Make sure you have had complete celiac antibody testing:
tTG - both IgA & IgG
EMA
DGP - both IgA & IgG

Please share...I am very curious to learn how the data from these tests helped you when beginning on a gluten free diet, how so?
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Gluten-free after trying unsuccessfully and falling off wagon and becoming so sick--this is when the docs found the Hashimoto's, 2003. I have not eaten gluten willingly since then, until January, 2013. Past GI symptoms, delayed DH rash, biopsies on both have been negative, as well as IgE (all tests performed while not willingly consuming gluten). GERD dx in 2007, citric acid is worst offender. Mushrooms (the regular kind, that is) cause GI symptoms along with occasional rash (different than DH, the red dot kind) and I now wonder how many times I got sick from mushrooms and thought it was gluten contamination.

#10 GottaSki

 
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Posted 18 January 2013 - 06:46 AM

Had I not had initial data - I would have had nothing to compare after removing gluten. For a very long time the only improvements I had were serological. Same with my kids and grands - we test barely possitive or within "normal" ranges with so many tests - comparison has provided the most info we have ever had. For instance my b12 always hung around 180 - for decades - it has been over 750 for the past year or more. My celiac antibodies were all reduced at 3 and 6 mo checks and close to non existent at a year gluten-free.

Sadly I continue having annual endoscopies as it has taken over three years to begin to heal the total atrophy found when I was finally diagnosed.
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-Lisa

Undiagnosed Celiac Disease ~ 43 years

3/26/09 gluten-free - dignosed celiac - blood 3/3/09, biopsy 3/26/09, double DQ2 / single DQ8 positive

10/25/13 - MCAD

Health history since celiac diagnosis became too long -- moved to the "about me" section of my profile

My children and I all have multiple copies of the genes for Celiac Disease, along with large variety of symptoms/resolution gluten-free

Current tally from me, three kids and two grands: 4 diagnosed with Celiac Disease, 2 NCGS

Get PROPERLY tested BEFORE REMOVING GLUTEN.

ALWAYS independently research health related information found on internet forums/blogs.

"LTES" a Gem :)


#11 roomorganizing

 
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Posted 19 January 2013 - 06:38 AM

Family history above you, below you, and to the side of you as well as genetic on paper for yourself should be diagnosis enough for you to never second-guess yourself in the future...some of us don't have the familial support or resources. If you are serious about wanting to feel better, it's not crazy go gluten free as soon as possible...just know that if you end up having tests performed after giving up gluten, that they may give a false negative because you will no longer have it in your system as you do today. Good luck!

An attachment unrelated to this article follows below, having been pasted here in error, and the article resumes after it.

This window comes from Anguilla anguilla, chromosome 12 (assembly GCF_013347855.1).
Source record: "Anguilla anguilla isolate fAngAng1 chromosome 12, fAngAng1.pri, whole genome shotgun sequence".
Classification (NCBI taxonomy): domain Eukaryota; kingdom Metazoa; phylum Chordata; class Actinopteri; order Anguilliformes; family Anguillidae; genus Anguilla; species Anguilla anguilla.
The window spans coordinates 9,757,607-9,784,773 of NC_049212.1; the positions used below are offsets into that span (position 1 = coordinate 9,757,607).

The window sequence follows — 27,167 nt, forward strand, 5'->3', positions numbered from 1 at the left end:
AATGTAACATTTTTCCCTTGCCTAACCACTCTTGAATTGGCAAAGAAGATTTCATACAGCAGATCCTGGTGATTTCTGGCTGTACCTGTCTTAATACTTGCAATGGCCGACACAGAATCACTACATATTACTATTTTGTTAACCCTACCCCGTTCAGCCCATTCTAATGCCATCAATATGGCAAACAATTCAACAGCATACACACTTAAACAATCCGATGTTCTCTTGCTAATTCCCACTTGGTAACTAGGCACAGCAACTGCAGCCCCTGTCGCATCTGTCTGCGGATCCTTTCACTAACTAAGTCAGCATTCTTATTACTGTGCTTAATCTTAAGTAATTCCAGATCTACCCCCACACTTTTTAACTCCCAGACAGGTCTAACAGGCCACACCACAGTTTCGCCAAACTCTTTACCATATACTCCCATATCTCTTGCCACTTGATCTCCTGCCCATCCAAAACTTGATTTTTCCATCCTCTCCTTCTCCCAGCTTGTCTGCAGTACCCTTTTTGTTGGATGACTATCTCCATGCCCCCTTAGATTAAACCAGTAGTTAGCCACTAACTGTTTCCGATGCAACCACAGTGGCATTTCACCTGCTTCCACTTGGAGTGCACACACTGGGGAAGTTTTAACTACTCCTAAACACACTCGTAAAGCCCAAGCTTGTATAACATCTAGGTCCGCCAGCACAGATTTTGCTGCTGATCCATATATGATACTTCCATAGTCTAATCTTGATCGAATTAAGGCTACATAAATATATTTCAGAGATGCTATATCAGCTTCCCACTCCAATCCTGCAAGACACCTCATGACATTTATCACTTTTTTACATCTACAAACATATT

Thank you, saaa-wheat! I had never thought about my family connections to celiac that way, but I can't get the visual of your words out of my head. You're right that I am absolutely surrounded! I have decided to skip the endoscopy because I truly feel there is plenty of "evidence" without it. In my mind (you know, the one with brain fog...) the endoscopy would have been CONFIRMATION, which I crave. But in all honesty, I'm tired of trying to convince myself that it may NOT be celiac when all the indicators say it is. Why do I need one more?? I feel lighter already! Which is great, because I need to lose about 40 lbs. ;)
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#12 roomorganizing

 
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Posted 19 January 2013 - 07:24 AM

i'm curious-what is a geographic tongue? Can you see maps on it? lol. Seriously though, curious what that is. Also it sounds like you should get tested for sure. Or eliminate gluten for a month to see how you feel?

In my case, geographic tongue means I have cracks all over the surface of my tongue -- kind of looks like a road map, yes. Others will have round spots. I have areas on my tongue that will hurt for a short period (about 15-20 minutes) after I eat certain things, like pineapple, too many tomatoes, sometimes even bananas! Kiwi makes my mouth "itch" but I love it so I tolerate it occasionally. Mildly spicy foods that most people can tolerate will set my tongue on FIRE! Even ice cream, which is my weakness, will make me uncomfortable for a time. My theory is that these foods get down deep into the cracks on my tongue and affect me more than most people. My oldest son who has celiac also had geographic tongue, and his has disappeared since going gluten-free. I'm hoping to see improvement with mine as well. There are several articles written on the connection between GT and celiac disease.